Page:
Arts/Culture/Humanities organizations received an estimated $13.67 billion in 2007, or 4.5 percent of total estimated giving. The increase is 7.8 percent (4.8 percent adjusted for inflation).

International Affairs organizations, which include relief, direct aid, exchange, and other programs focused on international issues, received an estimated $13.22 billion, or 4.3 percent of total estimated giving. This is growth of 16.1 percent (12.9 percent adjusted for inflation). Giving to international affairs has risen dramatically over the past few years. One recent study released by Giving Institute member firm Campbell & Company showed that the Millennial Generation—those born after 1981—are concerned with causes that make the world a better place while those born before that time are looking to provide relief closer to home.

Giving to the environment/animals subsector is estimated to be $6.96 billion, or 2.3 percent of total estimated giving. This estimate reflects growth of 10.8 percent (7.7 percent adjusted for inflation). 

Summary of Giving USA methods
Giving USA’s annual estimates are based on econometric studies using tax data, government estimates for economic indicators, and information from other research institutions. Sources of data used in the estimates include the Internal Revenue Service, Bureau of Economic Analysis, Foundation Center, INDEPENDENT SECTOR, Council for Aid to Education, National Center for Charitable Statistics at the Urban Institute and National Council of Churches of Christ.

The Giving USA report estimates changes in giving to subsectors (health, arts, education, religion, etc.). Except for giving to religion and giving to foundations, the subsector estimates are based on econometric models. The Center on Philanthropy at Indiana University prepares all the estimates in Giving USA for Giving USA FoundationTM.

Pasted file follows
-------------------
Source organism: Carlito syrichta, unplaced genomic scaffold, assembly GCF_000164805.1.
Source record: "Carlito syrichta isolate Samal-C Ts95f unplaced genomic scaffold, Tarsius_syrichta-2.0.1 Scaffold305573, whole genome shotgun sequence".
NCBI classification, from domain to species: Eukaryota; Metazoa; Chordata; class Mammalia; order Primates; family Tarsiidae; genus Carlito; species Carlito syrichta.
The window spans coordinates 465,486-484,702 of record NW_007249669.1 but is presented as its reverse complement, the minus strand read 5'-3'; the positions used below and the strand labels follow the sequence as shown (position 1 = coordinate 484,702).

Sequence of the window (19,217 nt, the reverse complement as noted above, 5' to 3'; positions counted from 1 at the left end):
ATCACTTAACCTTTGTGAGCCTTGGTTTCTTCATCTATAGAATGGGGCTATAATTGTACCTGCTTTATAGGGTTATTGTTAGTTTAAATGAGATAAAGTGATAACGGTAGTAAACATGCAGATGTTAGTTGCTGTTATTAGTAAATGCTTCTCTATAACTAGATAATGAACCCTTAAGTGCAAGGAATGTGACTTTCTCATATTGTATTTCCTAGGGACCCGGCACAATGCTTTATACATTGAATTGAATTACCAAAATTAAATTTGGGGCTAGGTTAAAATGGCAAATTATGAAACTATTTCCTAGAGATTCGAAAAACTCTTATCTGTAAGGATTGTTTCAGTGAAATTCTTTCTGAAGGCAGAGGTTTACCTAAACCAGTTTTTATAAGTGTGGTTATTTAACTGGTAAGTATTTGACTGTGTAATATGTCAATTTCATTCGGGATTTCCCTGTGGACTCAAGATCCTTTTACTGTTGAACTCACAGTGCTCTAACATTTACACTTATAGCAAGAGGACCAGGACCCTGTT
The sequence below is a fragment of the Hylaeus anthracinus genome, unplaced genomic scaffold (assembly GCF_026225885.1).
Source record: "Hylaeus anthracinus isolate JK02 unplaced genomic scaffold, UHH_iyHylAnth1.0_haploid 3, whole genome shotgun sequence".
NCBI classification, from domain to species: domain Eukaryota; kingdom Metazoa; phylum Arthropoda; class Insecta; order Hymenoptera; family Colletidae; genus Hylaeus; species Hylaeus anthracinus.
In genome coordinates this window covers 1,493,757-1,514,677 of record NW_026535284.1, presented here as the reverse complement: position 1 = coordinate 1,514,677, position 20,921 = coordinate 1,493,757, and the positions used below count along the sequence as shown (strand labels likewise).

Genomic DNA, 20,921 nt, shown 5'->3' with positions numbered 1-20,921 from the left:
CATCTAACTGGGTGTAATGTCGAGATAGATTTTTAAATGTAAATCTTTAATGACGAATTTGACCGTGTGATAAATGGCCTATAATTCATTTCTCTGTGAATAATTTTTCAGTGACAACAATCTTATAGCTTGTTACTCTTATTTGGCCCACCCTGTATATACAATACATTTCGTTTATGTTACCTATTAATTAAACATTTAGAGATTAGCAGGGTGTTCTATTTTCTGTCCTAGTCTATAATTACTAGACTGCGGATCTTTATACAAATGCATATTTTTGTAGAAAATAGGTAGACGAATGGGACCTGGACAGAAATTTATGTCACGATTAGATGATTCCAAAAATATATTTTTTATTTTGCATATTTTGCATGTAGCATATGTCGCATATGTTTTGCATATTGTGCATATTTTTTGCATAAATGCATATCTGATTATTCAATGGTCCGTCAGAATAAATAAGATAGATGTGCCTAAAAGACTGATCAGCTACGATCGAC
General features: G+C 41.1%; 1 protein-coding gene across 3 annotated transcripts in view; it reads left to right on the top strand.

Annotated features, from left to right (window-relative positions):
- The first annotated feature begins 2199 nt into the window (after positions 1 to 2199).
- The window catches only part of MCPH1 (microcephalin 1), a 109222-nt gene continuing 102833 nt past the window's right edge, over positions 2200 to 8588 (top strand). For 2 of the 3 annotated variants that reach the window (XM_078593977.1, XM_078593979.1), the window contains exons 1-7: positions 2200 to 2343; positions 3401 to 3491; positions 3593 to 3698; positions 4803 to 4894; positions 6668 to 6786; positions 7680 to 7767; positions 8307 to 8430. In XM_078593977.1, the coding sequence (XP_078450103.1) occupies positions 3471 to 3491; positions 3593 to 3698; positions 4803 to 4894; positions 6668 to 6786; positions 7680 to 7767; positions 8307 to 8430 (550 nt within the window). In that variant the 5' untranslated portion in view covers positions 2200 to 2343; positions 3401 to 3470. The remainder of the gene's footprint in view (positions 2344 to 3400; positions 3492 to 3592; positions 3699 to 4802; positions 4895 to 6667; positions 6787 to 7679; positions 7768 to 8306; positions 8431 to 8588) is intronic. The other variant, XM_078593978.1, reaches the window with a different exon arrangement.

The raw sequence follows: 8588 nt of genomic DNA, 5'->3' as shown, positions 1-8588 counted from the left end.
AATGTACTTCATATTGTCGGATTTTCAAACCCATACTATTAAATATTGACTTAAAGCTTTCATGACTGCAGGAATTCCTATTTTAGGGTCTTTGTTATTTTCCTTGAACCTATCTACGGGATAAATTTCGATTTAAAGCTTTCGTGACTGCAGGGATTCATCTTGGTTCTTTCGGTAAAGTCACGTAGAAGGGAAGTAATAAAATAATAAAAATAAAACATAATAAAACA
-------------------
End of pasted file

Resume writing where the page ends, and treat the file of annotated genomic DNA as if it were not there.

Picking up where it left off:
Giving USA found total growth of 4.6 percent when estimating the dollar amount of gifts received at organizations When estimating giving by adding together the results of the four sources of contributions, Giving USA found a growth in giving of 3.9 percent. The estimates for the sources of giving are developed separately from the estimate of the receipts by type of recipient. The fact that the two different methods come within less than 1 percentage point of each other is one measure used by the Giving USA Advisory Council on Methodology to evaluate the results prior to their release. 

A Note about Inflation Adjustments
Inflation-adjusted rates of change are based on estimates calculated using a Bureau of Labor Statistics inflation converter, which rounds to two decimal points. When comparing the inflation-adjusted rates of change to rates of change in current dollars, the difference between the two is not a constant 2.8 percentage points (the rate of inflation used in the BLS converter for 2006 to 2007). This is a by-product of the rounding and is not due to the use of a different measure of inflation or an error in calculation.


Data for 1967 through 2007 are available upon request. The data show sources of contributions by year in current and inflation-adjusted dollars and allocation of gifts by type of recipient organization, also in current and inflation-adjusted dollars. Data also are available showing total giving as a percentage of gross domestic product; individual giving as a percentage of personal income and as a percentage of disposable personal income; and corporate giving as a percentage of corporate pre-tax profits.

The preferred citation for Giving USA is: Giving USA, a publication of Giving USA FoundationTM, researched and written by the Center on Philanthropy at Indiana University.

For scholarly citations, the preferred form is the American Psychological Association style as follows: Giving USA. (2008).

Giving USA is a public outreach initiative of Giving USA Foundation™. The Foundation, established by Giving Institute: Leading Consultants to Non-Profits, endeavors to advance research and education in philanthropy.